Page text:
This is a list of 10 lessons learnt from the Capacity development for underrepresented communities (CDUC) project, which aimed to get underrepresented communities in the Wikimedia movement.
Lesson 1: Communities require thorough research to get familiar with their needs and expectations
Research is an important important approach to acquiring valuable knowledge that can be used as a basis for developing an implementation plan. There are multiple research tools available, so getting thorough understanding is dependent on their right combination. Usually, it stands to reason to use direct surveying of community members and indirect interviewing of experts.
Lesson 2: Every community is different with specific needs and expectations
However similar is the state of underrepresented communities in the society, their differences are always more pronounced. This means that every single community has to be approached separately so that a good understanding about their needs and expectations is gained.
Lesson 3: Fluent speakers of endangered languages are difficult to find and more difficult to motivate
The majority of speakers of endangered languages are people in the working-age group whose everyday job is unrelated to the conservation of their native language. These people are low in number and cannot be easily reached, so a strategy involving collaboration with associations of the particular community may be helpful. Furthermore, getting the people involved in the Wikimedia movement is a real challenge requiring a lot of patience and time invested because their replacement is severely restricted due to the low number.
Lesson 4: Availability of reference works on topics related to the communities may be scarce
Typically, members of the underrepresented communities are not only interested in generating contents in their language but also in promoting their culture. However, reference works on such topics are usually scarce, which may be discouraging for their involvement. This being said, collaboration with associations that dispose with or have access to such works in advance is strongly recommended before conducting direct outreach to community members.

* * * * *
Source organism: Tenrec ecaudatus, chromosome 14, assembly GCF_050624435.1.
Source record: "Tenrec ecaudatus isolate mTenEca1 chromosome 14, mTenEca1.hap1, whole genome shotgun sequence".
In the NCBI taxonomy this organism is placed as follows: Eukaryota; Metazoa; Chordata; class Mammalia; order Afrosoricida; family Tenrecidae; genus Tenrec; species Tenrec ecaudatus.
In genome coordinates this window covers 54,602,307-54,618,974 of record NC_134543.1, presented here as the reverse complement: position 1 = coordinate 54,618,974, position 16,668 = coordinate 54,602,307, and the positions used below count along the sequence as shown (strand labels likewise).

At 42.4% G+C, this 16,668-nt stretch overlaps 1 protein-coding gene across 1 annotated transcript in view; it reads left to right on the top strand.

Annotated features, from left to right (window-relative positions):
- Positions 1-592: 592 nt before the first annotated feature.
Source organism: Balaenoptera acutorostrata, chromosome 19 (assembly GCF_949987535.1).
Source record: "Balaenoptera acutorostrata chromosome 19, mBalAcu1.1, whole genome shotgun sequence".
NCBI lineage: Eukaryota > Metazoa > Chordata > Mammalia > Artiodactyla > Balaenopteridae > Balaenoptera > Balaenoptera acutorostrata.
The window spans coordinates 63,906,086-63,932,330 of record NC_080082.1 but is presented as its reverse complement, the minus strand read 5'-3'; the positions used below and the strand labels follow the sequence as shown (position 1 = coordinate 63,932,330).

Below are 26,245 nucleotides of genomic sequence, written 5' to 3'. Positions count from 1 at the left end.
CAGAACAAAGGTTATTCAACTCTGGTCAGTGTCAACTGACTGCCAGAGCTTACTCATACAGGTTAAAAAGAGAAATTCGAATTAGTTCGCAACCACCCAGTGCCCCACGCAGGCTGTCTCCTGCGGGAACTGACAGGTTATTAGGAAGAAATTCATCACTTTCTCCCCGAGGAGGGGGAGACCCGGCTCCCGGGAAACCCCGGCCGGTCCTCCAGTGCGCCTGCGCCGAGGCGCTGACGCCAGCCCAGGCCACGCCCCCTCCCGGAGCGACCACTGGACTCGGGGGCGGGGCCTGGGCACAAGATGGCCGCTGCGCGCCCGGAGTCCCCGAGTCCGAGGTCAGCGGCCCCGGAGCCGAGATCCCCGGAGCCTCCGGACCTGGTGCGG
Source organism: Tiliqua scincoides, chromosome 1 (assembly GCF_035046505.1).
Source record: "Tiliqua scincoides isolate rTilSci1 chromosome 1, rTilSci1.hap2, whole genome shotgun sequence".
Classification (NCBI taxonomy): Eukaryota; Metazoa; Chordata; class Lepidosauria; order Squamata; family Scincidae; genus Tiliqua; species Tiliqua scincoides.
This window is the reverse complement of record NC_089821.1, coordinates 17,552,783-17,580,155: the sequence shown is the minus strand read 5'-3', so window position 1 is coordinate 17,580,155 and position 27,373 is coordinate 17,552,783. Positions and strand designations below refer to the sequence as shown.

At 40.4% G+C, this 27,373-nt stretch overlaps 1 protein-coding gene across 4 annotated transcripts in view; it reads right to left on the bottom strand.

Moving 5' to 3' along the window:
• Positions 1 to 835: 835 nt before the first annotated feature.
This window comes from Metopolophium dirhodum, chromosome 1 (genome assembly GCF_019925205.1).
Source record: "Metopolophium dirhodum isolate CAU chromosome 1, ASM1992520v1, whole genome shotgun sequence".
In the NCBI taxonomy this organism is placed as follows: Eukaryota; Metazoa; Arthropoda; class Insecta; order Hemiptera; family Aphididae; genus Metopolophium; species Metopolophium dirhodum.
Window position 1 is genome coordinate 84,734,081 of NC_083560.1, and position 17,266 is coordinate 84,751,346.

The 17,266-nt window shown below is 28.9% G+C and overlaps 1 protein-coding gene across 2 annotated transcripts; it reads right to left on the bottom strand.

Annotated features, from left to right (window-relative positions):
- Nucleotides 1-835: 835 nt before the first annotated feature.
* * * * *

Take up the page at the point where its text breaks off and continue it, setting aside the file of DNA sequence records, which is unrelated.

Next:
Lesson 5: Communities may prefer generating contents about their culture on other languages
Depending on the state of the underrepresented community in the society, its members may find it more important to generate impartial and reliable contents about their culture in the most widely spoken languages in their area of residence. In such cases, it is practically impossible to get people from a community involved in contributing to the Wikimedia projects in their own language because they struggle to gain some basic rights and their primary goal is to improve the social status of their community.
Lesson 6: Hybrid events can help to significantly increase reach
Members of the underrepresented communities are usually scattered across a larger geographical area, so reaching out to all of them physically would require a lot of time and efforts. Yet, the rising popularity of the hybrid events during the COVID-19 pandemic and the availability of virtual conferencing platforms allow to hold hybrid events with both in-person and online attendance. In addition, the technology used for organising hybrid events enables easy recording and fast sharing with others.
Lesson 7: Collaboration with a sign language interpreter is a must
When it comes to working with a group of people who do not understand a spoken language, engaging someone who will mediate the communication is necessary. This person is usually an expert with very good understanding of the community and could also provide useful insights in the research phase as well as participate in the development of an implementation plan.
Lesson 8: Sign language users are generally not fluent in the native language spoken within their family
Owing to the fact that the majority of sign language users have never heart the spoken language within their family, they are likely to lack fluency in the written form of the language either. In other words, they view it as a foreign language and may not be able to write high-quality content.
Lesson 9: Working with a sign language community requires innovating in free knowledge
As a result of the lacking of fluency in the spoken native language within their family, there is a need to work towards identifying other ways to get the sign language users involved in the Wikimedia movement. One possible way is to produce free videos documenting content in the sign language as a new form of free knowledge.
Lesson 10: L’important c’est de participer
Pierre de Coubertin’s idea that “important is to participate” (French: L’important c’est de participer) fully applies to the activities with underrepresented communities. Given that the pool of potential editors from such communities is very low and strenuos efforts are needed to motivate them to take part, it is ungrateful to have expectations other than a slow development of a new community of Wikimedians.
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